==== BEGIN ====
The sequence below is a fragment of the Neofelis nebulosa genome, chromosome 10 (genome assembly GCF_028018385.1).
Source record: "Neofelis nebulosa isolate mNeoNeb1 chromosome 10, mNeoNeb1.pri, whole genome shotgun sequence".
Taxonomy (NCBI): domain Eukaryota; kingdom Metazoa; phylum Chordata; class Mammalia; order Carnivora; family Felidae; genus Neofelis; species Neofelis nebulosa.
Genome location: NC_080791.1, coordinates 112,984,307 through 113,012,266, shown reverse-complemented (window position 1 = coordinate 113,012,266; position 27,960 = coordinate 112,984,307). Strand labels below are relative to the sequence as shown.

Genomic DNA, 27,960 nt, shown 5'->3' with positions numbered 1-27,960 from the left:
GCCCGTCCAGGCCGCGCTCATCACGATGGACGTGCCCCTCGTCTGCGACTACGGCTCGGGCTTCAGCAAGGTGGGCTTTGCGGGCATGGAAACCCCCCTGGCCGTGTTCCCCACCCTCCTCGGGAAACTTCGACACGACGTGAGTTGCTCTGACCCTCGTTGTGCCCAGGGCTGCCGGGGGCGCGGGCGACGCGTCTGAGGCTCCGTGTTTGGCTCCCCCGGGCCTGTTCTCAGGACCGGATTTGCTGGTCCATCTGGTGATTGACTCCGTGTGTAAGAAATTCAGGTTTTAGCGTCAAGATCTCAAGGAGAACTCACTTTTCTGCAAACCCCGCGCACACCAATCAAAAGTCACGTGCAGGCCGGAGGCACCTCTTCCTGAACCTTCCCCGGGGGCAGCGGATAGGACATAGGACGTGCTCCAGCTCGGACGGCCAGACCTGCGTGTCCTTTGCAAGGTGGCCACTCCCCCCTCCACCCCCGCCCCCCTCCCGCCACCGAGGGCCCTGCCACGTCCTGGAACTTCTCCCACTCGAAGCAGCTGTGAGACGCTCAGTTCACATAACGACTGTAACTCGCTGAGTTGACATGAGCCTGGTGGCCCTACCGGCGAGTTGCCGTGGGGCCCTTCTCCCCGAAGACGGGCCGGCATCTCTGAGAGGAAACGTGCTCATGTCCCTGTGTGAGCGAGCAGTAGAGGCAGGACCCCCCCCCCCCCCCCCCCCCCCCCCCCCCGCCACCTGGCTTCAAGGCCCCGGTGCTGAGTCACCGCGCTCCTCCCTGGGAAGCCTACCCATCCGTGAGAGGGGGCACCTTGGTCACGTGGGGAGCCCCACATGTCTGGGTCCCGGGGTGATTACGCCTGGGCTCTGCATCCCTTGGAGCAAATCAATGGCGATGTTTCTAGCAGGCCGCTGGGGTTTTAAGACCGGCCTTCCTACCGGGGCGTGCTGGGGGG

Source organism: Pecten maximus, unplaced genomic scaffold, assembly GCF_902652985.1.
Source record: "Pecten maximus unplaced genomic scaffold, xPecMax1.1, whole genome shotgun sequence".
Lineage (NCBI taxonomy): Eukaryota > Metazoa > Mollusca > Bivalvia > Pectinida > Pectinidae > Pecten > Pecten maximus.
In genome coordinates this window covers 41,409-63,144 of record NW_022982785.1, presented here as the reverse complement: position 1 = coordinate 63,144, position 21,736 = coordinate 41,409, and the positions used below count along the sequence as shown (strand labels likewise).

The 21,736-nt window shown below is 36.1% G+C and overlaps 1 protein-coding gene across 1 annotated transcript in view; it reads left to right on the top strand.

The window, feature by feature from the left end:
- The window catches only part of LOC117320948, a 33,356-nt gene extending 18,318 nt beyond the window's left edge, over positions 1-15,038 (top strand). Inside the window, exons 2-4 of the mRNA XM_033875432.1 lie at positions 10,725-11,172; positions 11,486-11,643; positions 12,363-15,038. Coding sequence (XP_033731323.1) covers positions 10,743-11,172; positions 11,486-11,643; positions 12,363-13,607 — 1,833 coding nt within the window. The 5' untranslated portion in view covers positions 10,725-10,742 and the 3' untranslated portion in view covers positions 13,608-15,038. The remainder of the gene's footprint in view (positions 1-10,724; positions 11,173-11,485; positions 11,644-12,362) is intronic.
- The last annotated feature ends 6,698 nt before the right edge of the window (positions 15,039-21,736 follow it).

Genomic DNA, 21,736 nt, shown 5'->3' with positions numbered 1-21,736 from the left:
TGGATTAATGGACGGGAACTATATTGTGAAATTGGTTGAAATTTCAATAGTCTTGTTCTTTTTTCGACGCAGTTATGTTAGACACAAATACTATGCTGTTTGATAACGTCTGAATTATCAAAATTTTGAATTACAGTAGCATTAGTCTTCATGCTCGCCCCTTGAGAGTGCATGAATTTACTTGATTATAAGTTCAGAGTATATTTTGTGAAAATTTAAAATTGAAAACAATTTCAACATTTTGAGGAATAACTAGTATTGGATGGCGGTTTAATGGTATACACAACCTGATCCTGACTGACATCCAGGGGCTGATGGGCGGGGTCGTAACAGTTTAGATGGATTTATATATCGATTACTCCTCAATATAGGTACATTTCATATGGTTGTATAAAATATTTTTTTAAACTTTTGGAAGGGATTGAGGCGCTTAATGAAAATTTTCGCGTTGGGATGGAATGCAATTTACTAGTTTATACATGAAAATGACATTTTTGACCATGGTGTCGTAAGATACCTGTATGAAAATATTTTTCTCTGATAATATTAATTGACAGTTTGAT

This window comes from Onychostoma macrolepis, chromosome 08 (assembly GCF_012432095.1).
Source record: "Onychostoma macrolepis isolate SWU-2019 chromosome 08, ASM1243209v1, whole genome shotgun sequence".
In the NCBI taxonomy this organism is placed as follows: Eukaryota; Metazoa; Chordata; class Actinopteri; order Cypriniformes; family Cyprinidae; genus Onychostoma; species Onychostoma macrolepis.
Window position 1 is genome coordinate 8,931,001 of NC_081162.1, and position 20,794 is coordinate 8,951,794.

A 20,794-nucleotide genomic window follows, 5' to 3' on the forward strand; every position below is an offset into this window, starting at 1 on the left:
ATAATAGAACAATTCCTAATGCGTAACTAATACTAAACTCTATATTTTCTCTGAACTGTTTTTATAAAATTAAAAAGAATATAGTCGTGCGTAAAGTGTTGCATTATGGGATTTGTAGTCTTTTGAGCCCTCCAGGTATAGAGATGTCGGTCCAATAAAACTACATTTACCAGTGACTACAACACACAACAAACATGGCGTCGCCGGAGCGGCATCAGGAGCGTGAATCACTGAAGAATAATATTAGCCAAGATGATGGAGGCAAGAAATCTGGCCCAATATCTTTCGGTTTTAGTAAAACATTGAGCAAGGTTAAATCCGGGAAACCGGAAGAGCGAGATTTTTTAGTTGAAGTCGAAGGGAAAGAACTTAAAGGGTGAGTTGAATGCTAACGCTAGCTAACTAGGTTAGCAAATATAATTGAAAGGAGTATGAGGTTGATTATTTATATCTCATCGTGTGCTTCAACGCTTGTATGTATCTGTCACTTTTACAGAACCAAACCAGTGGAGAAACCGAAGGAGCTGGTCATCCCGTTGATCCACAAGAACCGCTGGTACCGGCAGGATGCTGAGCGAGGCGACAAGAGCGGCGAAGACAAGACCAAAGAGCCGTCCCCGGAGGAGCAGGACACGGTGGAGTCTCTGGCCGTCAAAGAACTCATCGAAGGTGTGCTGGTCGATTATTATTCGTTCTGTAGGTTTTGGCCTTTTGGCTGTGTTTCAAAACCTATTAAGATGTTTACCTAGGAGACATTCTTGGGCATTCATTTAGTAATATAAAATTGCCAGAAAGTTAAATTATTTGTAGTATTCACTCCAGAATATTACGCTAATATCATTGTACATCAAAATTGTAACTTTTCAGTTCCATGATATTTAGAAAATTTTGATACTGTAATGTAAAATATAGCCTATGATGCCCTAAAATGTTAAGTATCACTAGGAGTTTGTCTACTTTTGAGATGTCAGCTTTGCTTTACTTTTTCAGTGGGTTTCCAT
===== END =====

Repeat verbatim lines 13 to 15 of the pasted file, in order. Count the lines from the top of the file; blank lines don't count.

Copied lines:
- The window catches only part of LOC117320948, a 33,356-nt gene extending 18,318 nt beyond the window's left edge, over positions 1-15,038 (top strand). Inside the window, exons 2-4 of the mRNA XM_033875432.1 lie at positions 10,725-11,172; positions 11,486-11,643; positions 12,363-15,038. Coding sequence (XP_033731323.1) covers positions 10,743-11,172; positions 11,486-11,643; positions 12,363-13,607 — 1,833 coding nt within the window. The 5' untranslated portion in view covers positions 10,725-10,742 and the 3' untranslated portion in view covers positions 13,608-15,038. The remainder of the gene's footprint in view (positions 1-10,724; positions 11,173-11,485; positions 11,644-12,362) is intronic.
- The last annotated feature ends 6,698 nt before the right edge of the window (positions 15,039-21,736 follow it).

Genomic DNA, 21,736 nt, shown 5'->3' with positions numbered 1-21,736 from the left: